Of course, once a commotion began over President Obama's "Nestea salute", a photo of President Bush showed up (naturally) in which Bush was holding his dog and saluting at the same time. What people fail to understand about that photo is that according to military protocol, if someone is holding something with both hands he/she is not required to salute. Bush moved the dog to his left hand long enough to free his right hand and return the salute. It's not pretty but he made the effort. And that dog was bigger and heavier than a cup of tea.

As I said yesterday, the big difference for me in all of this is attitude and actions toward our military. In March of 2009, Veterans Affairs Secretary Eric Shinseki confirmed to the public that the Obama administration was considering a plan to make veterans pay for treatment of service-related injuries with private insurance. They wanted to save federal funds by making our wounded warriors pay for their own care. The plan was quickly abandoned due to public outcry.

President Bush, love him or hate him, loves our military. He visited the troops on a regular basis while in office and he still visits our wounded warriors today. He holds his annual 100K Wounded Warrior bike ride, riding alongside them and hanging out with them for three days in Southwest Texas. 

And who can forget this touching image? I have yet to see a photo like this of President Obama and I have serious doubts that it will ever happen.

President Obama has been to Afghanistan to visit the troops. I'll give him that. And he has been to a hospital once or twice to visit our wounded warriors. But he doesn't display anywhere near the love and concern for them as Bush does. For him it's mostly a photo opportunity.

Another outrage that hit the airwaves last year was the umbrella caper. President Obama had a couple of Marines hold umbrellas over him and then Turkish Prime Minister Recep Tayyip Erdogan during a speech in the rain in the Rose Garden. I give the President a little leeway on this since I'm sure he had no idea it's against Marine dress code regulations for them to carry or use an umbrella while in uniform. But the Marines certainly weren't going to refuse the President's request.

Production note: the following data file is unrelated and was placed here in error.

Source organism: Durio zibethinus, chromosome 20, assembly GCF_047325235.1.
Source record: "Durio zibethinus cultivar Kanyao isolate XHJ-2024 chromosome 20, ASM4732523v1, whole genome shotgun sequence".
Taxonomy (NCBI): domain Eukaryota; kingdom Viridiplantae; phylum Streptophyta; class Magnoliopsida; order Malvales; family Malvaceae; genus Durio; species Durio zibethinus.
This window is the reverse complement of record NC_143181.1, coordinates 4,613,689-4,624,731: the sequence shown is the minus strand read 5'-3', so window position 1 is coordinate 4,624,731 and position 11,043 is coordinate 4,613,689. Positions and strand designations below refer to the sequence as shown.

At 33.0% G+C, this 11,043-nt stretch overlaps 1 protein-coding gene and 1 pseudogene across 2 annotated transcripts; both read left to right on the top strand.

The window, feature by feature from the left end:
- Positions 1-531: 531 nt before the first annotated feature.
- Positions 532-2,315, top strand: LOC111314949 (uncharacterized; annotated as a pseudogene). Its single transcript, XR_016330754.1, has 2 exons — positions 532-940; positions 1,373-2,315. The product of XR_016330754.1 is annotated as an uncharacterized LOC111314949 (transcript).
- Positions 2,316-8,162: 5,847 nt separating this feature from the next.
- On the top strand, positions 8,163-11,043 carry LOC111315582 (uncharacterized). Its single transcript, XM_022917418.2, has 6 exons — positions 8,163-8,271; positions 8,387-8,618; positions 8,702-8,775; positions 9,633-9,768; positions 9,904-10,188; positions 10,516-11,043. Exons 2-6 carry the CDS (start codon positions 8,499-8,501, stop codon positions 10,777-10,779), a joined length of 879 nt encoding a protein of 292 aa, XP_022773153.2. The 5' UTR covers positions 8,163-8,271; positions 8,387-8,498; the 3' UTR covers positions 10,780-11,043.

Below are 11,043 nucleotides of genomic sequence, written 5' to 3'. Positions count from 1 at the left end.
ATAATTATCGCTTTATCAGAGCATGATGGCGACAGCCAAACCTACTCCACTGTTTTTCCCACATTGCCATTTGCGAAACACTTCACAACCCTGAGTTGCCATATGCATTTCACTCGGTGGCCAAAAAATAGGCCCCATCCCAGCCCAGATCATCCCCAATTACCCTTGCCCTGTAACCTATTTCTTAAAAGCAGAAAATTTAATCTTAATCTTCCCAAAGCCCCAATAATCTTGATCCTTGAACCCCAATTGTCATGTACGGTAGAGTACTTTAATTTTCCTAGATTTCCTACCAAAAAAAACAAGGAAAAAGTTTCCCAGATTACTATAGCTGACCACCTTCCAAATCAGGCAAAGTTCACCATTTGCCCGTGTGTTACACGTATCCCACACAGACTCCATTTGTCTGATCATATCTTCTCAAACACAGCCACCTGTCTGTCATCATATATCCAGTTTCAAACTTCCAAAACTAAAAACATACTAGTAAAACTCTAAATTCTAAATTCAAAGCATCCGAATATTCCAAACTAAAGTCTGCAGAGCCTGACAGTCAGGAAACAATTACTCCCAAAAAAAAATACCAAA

When Bush visited overseas he didn't have a Marine carrying an umbrella over him. Nor did the head of state he was visiting provide someone to do it. Bush had his own umbrella the head of state had an assistant who did it. The contrasts are pretty remarkable if you really pay attention.

Let's not forget this little oversight. Look at the eyes of the Marine - waiting and wondering if the President is going to return his salute.

Personally, given President Obama's lack of a military background, I would be OK if he decided not to return the salute anymore. It is not required and it's just another point of contention that draws criticism. He would be perfectly within his right to make that decision and I would support it if he did. I saw a comment this morning from one person that said "He did do it correctly since he is not required to do it at all then any way he does it IS the correct way." And the guy who posted it says he's a Vietnam veteran. Apparently his love for Obama outweighs his love for his fellow service members.

Again - I don't care if President Obama discontinues the tradition. That's his choice. The only thing I ask is that if he's going to continue it, at least have the courtesy and respect to do it correctly. It's not difficult and it certainly improves his rapport with those serving on his detail. And like his Secret Service detail - those people should be important to him. They are, after all, volunteers.